From: Dictionary of American Naval Fighting Ships, Vol. VI, p 284,285
(Sch.: t. 212; 1. 110'; b. 28'6"; dph. 7'6"; dr. 9'; cpl. 29; a. 2 32-pdrs.)
Samuel Rotan, a wooden, center-board schooner purchased by the Navy at Philadelphia on 21 September 1861, was fitted out as a gunboat at the Philadelphia Navy Yard, and commissioned there on 12 November 1861, Acting Master John A. Rogers in command.
Assigned to the Gulf Blockading Squadron, the schooner arrived off Fort Pickens, Fla., on 16 December 1861. After a reconnaissance voyage to the Texas coast, she performed blockade duty off the Mississippi passes, and, on 23 January 1862, captured Confederate privateer, Calhoun, in East Bay, formed by the Southwest Pass and Grand Pass fingers of the Mississippi delta. The prize had been attempting to slip into the Southwest Pass laden with over 25 tons of gunpowder, rifles, chemicals, coffee, and other assorted cargo needed by the Confederacy.
Since Calhoun was not deemed able to make the voyage north during the stormy winter months, her papers and cargo were transferred to Samuel Rotan which sailed from Ship Island, Miss., in mid-February and carried them north for adjudication in the Philadelphia Prize Court.
Meanwhile, on 20 January 1862, Secretary of the Navy Welles, on splitting naval jurisdiction in the Gulf of Mexico between Flag Officers McKean and Farragut, had given Samuel Rotan to the former for service in the East Gulf Blockading Squadron. The schooner joined her squadron at Key West in April and, into the autumn, blockaded the Florida coast, primarily off St. Andrew's Bay. Badly in need of repairs, she sailed north in November for work in the Philadelphia Navy Yard.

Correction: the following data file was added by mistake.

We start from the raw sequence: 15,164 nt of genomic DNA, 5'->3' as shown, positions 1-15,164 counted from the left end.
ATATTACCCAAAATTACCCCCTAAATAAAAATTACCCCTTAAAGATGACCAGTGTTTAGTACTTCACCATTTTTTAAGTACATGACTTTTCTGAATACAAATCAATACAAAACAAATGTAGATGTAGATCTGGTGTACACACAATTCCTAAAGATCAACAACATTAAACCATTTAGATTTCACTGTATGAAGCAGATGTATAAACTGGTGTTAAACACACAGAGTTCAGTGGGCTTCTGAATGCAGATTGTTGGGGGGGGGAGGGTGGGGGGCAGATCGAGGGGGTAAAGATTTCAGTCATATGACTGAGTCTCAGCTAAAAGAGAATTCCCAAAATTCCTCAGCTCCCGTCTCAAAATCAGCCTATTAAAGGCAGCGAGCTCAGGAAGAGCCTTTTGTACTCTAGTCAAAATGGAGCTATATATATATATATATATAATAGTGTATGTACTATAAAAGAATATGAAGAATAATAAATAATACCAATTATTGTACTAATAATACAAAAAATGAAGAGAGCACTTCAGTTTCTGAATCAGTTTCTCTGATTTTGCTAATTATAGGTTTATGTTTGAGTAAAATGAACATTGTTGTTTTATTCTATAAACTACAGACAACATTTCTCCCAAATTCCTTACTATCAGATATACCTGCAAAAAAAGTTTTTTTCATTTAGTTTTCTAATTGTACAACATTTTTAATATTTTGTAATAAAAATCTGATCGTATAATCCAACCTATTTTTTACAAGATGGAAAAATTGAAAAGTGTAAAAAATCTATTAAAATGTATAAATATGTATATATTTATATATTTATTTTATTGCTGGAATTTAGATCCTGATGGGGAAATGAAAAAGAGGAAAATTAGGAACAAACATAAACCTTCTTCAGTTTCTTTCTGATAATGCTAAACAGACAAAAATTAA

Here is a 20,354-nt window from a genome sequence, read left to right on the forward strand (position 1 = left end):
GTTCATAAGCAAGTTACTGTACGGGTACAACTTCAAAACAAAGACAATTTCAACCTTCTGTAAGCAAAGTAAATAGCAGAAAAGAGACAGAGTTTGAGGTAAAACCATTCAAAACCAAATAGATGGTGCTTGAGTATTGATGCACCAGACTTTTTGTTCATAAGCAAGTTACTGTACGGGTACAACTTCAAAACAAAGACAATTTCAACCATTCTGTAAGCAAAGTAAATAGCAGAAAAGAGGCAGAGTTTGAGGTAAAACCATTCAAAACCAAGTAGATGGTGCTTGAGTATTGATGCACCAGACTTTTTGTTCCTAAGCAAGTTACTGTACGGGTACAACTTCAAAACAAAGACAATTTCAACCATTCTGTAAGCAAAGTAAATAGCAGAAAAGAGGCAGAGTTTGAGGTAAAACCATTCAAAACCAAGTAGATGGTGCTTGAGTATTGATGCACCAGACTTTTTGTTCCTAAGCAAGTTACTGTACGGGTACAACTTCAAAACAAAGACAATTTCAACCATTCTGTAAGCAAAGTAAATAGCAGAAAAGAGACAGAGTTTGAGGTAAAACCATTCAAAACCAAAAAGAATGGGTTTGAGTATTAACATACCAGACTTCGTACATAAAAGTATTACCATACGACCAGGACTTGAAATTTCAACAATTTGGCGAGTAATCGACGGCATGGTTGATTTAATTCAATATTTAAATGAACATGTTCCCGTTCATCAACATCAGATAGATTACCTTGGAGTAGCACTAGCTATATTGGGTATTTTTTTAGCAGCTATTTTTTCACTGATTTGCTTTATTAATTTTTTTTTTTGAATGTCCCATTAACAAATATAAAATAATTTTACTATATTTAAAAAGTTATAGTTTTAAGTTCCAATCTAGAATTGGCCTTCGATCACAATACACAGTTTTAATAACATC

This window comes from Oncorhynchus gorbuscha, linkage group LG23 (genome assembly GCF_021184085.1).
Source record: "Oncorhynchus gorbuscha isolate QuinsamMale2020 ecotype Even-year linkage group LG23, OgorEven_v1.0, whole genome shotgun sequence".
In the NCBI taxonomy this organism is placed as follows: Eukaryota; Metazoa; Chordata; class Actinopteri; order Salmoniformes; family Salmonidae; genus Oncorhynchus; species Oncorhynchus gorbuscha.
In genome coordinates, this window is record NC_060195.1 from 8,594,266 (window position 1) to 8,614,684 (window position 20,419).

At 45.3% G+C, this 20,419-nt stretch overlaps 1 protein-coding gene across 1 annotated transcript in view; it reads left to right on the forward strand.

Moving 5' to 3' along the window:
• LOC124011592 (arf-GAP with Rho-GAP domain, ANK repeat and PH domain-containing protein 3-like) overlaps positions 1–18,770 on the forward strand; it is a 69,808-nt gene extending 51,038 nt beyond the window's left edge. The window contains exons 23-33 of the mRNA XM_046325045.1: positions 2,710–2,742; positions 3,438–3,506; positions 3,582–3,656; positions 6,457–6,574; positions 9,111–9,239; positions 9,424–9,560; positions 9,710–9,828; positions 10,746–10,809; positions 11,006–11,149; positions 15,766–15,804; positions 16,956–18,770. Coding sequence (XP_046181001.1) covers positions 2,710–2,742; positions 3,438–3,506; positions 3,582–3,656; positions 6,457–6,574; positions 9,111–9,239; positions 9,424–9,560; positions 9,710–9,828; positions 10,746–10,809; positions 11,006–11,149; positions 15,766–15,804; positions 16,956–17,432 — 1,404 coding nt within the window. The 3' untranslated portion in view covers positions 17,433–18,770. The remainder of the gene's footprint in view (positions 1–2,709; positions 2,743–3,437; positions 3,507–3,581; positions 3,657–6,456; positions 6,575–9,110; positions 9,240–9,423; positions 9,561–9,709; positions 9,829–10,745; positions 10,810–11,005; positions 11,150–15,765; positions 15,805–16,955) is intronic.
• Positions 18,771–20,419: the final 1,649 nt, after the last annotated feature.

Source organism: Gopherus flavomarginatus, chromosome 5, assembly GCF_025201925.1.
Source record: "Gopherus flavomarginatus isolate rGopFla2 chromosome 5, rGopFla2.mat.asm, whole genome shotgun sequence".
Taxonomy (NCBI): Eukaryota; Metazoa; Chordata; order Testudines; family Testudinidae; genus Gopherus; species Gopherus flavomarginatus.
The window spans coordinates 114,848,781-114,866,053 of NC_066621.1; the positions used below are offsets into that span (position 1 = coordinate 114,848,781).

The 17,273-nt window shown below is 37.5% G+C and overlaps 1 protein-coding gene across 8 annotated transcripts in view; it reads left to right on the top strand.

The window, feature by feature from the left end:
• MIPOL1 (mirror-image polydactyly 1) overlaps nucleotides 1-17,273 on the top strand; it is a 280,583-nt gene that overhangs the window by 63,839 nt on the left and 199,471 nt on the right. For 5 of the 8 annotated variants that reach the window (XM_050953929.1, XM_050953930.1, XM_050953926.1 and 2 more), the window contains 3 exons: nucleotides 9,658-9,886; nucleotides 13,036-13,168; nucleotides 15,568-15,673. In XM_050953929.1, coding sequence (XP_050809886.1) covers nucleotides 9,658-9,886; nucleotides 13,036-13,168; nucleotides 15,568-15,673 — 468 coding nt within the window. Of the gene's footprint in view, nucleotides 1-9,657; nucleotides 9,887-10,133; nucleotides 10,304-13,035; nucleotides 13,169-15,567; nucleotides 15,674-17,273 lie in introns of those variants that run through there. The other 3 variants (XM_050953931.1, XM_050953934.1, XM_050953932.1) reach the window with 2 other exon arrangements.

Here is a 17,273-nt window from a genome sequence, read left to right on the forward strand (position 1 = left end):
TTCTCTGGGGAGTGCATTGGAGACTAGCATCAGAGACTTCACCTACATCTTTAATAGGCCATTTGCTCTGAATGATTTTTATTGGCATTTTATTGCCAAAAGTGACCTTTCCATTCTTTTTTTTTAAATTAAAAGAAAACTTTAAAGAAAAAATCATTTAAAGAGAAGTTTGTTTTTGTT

In January 1863, Samuel Rotan joined the North Atlantic Blockading Squadron and was ordered to the York River for blockade duty. On the morning of 24 April, she and Western World captured schooners, Martha Ann and A. Carson, off Horn Harbor. On 2 July, she took 35-ton schooner, Champion, off the mouth of the Piankatank River. On the 27th, her picket boat seized a canoe which had run the blockade from the Severn River, Va., laden with corn, chickens, and eggs. On 10 October, her picket boat chased a yawl standing up the beach of Horn Harbor, Va. Its occupants jumped overboard and fled to the beach. Then the Southerners fired upon the Union sailors who came up and took possession of the little prize and its cargo of salt.
Soon thereafter, the schooner's need for repairs became serious, and she proceeded to the Norfolk Navy Yard for the work. Late in January 1864, she was back on blockade duty off the west coast of Chesapeake Bay, and she continued this duty into the autumn. Then she was transferred to the James River to help support General Grant's operations against Richmond. Early in December 1864, she was back off the York River and served in that area into the spring of 1865. In April, she sailed north for inactivation, and she was decommissioned at the New York Navy Yard on 10 June 1865. The schooner was sold there on 15 August 1865 to a Mr. Stannard.